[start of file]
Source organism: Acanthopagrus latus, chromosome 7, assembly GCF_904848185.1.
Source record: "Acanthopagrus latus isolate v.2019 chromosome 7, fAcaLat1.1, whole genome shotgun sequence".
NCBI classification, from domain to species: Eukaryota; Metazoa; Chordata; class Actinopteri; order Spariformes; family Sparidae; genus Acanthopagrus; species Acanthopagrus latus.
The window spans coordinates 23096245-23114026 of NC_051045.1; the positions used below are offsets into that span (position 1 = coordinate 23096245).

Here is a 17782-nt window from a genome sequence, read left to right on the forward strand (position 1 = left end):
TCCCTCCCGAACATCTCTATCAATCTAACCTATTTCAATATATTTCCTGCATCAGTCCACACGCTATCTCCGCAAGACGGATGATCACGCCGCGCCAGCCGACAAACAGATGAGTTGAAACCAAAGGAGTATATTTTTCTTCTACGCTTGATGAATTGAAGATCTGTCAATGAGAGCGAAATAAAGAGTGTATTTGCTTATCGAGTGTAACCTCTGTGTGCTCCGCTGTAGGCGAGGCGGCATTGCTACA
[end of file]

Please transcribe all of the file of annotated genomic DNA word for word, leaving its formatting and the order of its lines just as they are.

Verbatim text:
Source organism: Acanthopagrus latus, chromosome 7, assembly GCF_904848185.1.
Source record: "Acanthopagrus latus isolate v.2019 chromosome 7, fAcaLat1.1, whole genome shotgun sequence".
NCBI classification, from domain to species: Eukaryota; Metazoa; Chordata; class Actinopteri; order Spariformes; family Sparidae; genus Acanthopagrus; species Acanthopagrus latus.
The window spans coordinates 23096245-23114026 of NC_051045.1; the positions used below are offsets into that span (position 1 = coordinate 23096245).

Here is a 17782-nt window from a genome sequence, read left to right on the forward strand (position 1 = left end):
TCCCTCCCGAACATCTCTATCAATCTAACCTATTTCAATATATTTCCTGCATCAGTCCACACGCTATCTCCGCAAGACGGATGATCACGCCGCGCCAGCCGACAAACAGATGAGTTGAAACCAAAGGAGTATATTTTTCTTCTACGCTTGATGAATTGAAGATCTGTCAATGAGAGCGAAATAAAGAGTGTATTTGCTTATCGAGTGTAACCTCTGTGTGCTCCGCTGTAGGCGAGGCGGCATTGCTACA